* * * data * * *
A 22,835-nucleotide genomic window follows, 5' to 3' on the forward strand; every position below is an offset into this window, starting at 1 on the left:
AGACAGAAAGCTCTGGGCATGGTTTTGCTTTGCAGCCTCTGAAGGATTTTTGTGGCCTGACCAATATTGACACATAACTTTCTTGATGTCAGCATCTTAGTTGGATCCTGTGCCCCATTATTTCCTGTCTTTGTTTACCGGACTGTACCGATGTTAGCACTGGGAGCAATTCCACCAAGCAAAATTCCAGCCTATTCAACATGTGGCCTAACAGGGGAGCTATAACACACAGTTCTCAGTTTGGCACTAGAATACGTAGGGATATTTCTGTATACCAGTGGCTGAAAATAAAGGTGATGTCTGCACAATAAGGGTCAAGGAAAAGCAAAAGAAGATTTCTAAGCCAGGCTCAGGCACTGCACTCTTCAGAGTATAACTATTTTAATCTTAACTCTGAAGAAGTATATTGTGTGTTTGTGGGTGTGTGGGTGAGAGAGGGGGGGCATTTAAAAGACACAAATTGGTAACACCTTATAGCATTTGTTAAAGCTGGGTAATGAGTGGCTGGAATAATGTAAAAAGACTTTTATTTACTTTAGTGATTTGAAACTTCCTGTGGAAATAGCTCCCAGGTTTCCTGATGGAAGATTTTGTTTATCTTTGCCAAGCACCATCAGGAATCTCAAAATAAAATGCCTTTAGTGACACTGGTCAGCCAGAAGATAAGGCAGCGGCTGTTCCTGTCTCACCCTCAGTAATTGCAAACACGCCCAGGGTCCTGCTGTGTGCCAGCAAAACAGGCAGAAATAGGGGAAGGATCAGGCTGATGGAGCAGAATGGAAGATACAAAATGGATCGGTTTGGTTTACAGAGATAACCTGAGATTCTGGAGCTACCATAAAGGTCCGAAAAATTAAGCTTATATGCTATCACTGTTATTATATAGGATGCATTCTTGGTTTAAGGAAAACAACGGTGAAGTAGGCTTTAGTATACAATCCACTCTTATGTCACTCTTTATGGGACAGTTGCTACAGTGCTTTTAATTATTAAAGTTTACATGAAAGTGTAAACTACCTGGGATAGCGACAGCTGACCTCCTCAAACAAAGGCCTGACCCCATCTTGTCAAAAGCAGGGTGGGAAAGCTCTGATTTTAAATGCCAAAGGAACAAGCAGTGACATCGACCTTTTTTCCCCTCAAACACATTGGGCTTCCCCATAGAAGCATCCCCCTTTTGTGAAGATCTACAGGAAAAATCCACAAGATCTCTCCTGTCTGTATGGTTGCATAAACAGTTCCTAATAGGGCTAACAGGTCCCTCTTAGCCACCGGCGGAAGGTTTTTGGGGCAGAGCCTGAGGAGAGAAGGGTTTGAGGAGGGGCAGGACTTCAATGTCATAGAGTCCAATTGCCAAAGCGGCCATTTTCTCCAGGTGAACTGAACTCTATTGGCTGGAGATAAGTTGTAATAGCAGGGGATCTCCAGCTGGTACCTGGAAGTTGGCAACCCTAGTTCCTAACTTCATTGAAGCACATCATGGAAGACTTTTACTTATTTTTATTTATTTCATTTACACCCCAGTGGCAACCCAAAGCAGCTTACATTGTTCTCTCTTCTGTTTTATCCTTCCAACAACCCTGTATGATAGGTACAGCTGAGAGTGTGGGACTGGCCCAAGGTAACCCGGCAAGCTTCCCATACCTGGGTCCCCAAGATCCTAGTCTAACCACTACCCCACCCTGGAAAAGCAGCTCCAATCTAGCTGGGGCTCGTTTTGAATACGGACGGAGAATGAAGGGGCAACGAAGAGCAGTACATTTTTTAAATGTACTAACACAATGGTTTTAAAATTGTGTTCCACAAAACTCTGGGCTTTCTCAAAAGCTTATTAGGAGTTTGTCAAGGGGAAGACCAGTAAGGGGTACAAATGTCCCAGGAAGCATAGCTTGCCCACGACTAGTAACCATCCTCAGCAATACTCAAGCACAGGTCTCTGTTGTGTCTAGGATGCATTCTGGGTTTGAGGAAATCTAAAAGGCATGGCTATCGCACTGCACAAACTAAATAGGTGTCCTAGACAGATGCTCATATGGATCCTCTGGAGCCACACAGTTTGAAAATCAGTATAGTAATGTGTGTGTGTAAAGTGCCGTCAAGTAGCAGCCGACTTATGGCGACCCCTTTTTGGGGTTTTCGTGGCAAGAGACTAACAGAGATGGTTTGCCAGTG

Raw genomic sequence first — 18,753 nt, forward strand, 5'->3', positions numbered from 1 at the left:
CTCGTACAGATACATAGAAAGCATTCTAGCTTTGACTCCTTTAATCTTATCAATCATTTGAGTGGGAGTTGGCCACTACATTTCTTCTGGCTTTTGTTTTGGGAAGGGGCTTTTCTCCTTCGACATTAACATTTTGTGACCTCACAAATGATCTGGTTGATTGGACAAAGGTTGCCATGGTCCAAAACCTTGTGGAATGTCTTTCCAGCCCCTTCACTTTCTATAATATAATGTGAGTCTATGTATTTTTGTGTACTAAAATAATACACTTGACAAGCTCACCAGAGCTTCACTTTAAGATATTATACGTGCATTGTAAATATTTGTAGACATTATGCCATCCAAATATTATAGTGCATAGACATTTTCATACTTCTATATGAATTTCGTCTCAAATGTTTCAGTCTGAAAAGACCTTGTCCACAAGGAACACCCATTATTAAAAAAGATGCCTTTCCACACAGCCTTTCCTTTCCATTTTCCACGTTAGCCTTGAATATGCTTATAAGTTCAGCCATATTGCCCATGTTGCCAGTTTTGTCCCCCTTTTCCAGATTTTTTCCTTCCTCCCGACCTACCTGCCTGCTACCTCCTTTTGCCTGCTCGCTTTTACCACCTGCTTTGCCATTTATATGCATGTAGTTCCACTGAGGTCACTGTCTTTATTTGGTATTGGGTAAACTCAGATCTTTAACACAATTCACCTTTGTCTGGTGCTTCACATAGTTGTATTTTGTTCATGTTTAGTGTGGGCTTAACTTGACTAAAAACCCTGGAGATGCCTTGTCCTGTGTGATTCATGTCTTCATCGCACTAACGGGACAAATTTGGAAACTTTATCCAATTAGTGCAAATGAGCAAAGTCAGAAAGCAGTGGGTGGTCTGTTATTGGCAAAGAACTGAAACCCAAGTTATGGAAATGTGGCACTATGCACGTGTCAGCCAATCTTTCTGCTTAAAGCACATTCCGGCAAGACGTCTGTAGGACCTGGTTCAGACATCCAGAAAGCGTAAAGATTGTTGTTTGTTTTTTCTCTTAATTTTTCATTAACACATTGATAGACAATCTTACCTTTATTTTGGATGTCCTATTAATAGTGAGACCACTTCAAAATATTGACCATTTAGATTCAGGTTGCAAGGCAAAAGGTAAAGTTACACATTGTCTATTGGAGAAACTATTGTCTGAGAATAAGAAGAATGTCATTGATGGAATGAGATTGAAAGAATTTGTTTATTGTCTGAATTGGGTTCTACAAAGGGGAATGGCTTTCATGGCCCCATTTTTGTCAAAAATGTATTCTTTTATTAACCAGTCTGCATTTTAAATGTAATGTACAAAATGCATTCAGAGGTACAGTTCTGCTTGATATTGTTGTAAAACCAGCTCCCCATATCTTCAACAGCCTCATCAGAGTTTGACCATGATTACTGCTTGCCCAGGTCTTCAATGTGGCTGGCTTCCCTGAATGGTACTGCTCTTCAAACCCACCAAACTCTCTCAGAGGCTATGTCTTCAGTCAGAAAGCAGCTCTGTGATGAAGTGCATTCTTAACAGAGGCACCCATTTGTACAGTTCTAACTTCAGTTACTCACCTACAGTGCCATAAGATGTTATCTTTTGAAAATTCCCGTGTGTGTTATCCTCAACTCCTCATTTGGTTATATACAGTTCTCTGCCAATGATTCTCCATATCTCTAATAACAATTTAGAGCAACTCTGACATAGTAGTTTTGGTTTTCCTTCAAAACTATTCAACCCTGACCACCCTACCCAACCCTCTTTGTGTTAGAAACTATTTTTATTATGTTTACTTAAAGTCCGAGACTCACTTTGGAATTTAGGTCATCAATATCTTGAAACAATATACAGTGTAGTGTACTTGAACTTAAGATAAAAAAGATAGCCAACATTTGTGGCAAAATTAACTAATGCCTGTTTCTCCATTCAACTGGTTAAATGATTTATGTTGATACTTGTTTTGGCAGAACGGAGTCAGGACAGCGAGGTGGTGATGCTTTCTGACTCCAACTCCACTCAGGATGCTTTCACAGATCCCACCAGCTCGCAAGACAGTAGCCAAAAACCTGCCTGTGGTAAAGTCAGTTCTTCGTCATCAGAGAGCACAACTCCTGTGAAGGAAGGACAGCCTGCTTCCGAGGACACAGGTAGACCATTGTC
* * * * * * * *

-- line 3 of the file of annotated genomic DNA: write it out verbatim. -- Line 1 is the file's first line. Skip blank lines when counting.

Raw genomic sequence first — 18,753 nt, forward strand, 5'->3', positions numbered from 1 at the left: